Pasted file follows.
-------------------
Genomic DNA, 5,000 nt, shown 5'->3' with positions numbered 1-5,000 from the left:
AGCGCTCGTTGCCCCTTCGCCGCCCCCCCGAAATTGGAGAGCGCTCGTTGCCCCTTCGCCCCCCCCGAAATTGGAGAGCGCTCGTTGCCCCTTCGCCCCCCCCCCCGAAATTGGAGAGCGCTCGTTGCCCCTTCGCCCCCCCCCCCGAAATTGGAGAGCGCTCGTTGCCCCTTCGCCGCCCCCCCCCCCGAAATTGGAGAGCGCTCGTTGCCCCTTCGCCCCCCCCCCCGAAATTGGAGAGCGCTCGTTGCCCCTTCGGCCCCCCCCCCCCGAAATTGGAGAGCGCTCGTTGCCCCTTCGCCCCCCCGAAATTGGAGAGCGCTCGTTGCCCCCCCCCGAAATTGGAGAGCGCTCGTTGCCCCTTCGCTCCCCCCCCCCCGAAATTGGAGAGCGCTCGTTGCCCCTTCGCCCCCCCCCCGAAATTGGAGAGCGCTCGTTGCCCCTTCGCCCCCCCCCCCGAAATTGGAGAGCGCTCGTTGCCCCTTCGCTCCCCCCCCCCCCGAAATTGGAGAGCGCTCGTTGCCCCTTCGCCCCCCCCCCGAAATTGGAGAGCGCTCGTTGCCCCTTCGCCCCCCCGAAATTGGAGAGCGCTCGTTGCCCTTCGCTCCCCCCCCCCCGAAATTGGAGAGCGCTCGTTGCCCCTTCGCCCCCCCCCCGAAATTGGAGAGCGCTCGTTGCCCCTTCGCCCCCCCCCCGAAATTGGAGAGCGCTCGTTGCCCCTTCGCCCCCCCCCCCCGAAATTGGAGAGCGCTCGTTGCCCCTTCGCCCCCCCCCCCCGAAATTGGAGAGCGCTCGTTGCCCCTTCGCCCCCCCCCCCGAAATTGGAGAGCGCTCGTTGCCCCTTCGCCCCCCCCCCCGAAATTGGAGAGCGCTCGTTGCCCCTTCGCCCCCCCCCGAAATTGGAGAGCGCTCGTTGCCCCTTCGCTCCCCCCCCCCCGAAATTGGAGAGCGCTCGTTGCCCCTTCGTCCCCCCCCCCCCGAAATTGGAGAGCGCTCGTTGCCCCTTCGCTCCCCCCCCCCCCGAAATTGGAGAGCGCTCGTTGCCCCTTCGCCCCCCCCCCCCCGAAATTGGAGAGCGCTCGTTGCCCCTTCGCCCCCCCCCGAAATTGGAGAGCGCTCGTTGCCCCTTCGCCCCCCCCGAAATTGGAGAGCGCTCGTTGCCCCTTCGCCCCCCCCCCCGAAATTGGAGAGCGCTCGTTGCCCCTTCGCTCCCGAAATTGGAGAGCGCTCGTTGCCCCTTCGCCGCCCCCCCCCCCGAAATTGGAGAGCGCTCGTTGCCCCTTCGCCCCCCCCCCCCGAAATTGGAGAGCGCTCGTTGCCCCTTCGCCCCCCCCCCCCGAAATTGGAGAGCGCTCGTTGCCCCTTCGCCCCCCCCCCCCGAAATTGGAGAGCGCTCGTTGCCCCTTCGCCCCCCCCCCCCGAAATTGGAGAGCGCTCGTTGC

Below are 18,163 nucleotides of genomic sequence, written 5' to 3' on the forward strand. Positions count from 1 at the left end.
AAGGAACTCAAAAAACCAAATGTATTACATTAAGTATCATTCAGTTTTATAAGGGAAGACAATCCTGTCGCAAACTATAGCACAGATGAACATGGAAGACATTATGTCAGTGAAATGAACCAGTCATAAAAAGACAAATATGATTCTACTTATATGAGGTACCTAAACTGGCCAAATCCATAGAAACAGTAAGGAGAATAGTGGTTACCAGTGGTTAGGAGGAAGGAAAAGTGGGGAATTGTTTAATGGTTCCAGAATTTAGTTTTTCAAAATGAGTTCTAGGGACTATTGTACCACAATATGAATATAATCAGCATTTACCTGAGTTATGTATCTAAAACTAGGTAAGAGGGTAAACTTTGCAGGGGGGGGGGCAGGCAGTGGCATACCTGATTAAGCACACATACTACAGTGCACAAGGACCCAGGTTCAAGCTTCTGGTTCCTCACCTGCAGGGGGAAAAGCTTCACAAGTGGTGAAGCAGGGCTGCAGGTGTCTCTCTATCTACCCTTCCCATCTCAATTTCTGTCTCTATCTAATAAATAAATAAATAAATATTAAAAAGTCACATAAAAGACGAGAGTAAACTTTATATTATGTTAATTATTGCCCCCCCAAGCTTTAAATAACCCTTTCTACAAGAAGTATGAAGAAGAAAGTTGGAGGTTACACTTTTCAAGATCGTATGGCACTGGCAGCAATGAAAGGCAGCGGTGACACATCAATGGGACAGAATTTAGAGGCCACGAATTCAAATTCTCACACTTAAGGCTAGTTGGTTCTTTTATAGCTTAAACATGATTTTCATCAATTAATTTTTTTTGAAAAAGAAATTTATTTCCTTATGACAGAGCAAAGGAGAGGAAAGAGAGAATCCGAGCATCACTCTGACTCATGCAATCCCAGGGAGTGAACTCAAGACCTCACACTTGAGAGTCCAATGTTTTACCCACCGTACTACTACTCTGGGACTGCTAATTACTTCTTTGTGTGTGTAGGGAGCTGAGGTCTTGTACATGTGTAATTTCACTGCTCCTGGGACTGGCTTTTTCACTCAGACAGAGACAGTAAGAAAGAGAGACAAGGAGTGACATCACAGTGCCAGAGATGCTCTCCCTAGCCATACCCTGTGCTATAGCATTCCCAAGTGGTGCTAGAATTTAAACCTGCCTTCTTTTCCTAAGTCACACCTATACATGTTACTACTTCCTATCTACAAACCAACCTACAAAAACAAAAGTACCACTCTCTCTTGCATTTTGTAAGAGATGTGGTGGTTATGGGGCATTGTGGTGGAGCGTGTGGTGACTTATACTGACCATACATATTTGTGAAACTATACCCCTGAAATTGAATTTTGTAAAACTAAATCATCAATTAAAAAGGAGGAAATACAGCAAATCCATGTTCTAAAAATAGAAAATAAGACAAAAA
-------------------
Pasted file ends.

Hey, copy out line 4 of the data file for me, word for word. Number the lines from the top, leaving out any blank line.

AAGGAACTCAAAAAACCAAATGTATTACATTAAGTATCATTCAGTTTTATAAGGGAAGACAATCCTGTCGCAAACTATAGCACAGATGAACATGGAAGACATTATGTCAGTGAAATGAACCAGTCATAAAAAGACAAATATGATTCTACTTATATGAGGTACCTAAACTGGCCAAATCCATAGAAACAGTAAGGAGAATAGTGGTTACCAGTGGTTAGGAGGAAGGAAAAGTGGGGAATTGTTTAATGGTTCCAGAATTTAGTTTTTCAAAATGAGTTCTAGGGACTATTGTACCACAATATGAATATAATCAGCATTTACCTGAGTTATGTATCTAAAACTAGGTAAGAGGGTAAACTTTGCAGGGGGGGGGGCAGGCAGTGGCATACCTGATTAAGCACACATACTACAGTGCACAAGGACCCAGGTTCAAGCTTCTGGTTCCTCACCTGCAGGGGGAAAAGCTTCACAAGTGGTGAAGCAGGGCTGCAGGTGTCTCTCTATCTACCCTTCCCATCTCAATTTCTGTCTCTATCTAATAAATAAATAAATAAATATTAAAAAGTCACATAAAAGACGAGAGTAAACTTTATATTATGTTAATTATTGCCCCCCCAAGCTTTAAATAACCCTTTCTACAAGAAGTATGAAGAAGAAAGTTGGAGGTTACACTTTTCAAGATCGTATGGCACTGGCAGCAATGAAAGGCAGCGGTGACACATCAATGGGACAGAATTTAGAGGCCACGAATTCAAATTCTCACACTTAAGGCTAGTTGGTTCTTTTATAGCTTAAACATGATTTTCATCAATTAATTTTTTTTGAAAAAGAAATTTATTTCCTTATGACAGAGCAAAGGAGAGGAAAGAGAGAATCCGAGCATCACTCTGACTCATGCAATCCCAGGGAGTGAACTCAAGACCTCACACTTGAGAGTCCAATGTTTTACCCACCGTACTACTACTCTGGGACTGCTAATTACTTCTTTGTGTGTGTAGGGAGCTGAGGTCTTGTACATGTGTAATTTCACTGCTCCTGGGACTGGCTTTTTCACTCAGACAGAGACAGTAAGAAAGAGAGACAAGGAGTGACATCACAGTGCCAGAGATGCTCTCCCTAGCCATACCCTGTGCTATAGCATTCCCAAGTGGTGCTAGAATTTAAACCTGCCTTCTTTTCCTAAGTCACACCTATACATGTTACTACTTCCTATCTACAAACCAACCTACAAAAACAAAAGTACCACTCTCTCTTGCATTTTGTAAGAGATGTGGTGGTTATGGGGCATTGTGGTGGAGCGTGTGGTGACTTATACTGACCATACATATTTGTGAAACTATACCCCTGAAATTGAATTTTGTAAAACTAAATCATCAATTAAAAAGGAGGAAATACAGCAAATCCATGTTCTAAAAATAGAAAATAAGACAAAAA